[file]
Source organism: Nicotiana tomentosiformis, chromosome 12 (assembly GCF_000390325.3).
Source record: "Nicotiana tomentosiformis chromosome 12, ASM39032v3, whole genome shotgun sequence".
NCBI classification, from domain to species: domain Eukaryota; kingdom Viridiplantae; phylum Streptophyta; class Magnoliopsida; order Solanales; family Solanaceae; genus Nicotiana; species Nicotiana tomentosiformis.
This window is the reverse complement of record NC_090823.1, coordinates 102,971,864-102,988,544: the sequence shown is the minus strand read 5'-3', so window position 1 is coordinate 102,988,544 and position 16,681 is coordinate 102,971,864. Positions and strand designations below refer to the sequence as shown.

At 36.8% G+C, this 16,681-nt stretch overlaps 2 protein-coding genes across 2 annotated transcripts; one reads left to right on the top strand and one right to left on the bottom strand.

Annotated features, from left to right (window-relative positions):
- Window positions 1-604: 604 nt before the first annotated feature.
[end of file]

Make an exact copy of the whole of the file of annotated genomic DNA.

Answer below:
Source organism: Nicotiana tomentosiformis, chromosome 12 (assembly GCF_000390325.3).
Source record: "Nicotiana tomentosiformis chromosome 12, ASM39032v3, whole genome shotgun sequence".
NCBI classification, from domain to species: domain Eukaryota; kingdom Viridiplantae; phylum Streptophyta; class Magnoliopsida; order Solanales; family Solanaceae; genus Nicotiana; species Nicotiana tomentosiformis.
This window is the reverse complement of record NC_090823.1, coordinates 102,971,864-102,988,544: the sequence shown is the minus strand read 5'-3', so window position 1 is coordinate 102,988,544 and position 16,681 is coordinate 102,971,864. Positions and strand designations below refer to the sequence as shown.

At 36.8% G+C, this 16,681-nt stretch overlaps 2 protein-coding genes across 2 annotated transcripts; one reads left to right on the top strand and one right to left on the bottom strand.

Annotated features, from left to right (window-relative positions):
- Window positions 1-604: 604 nt before the first annotated feature.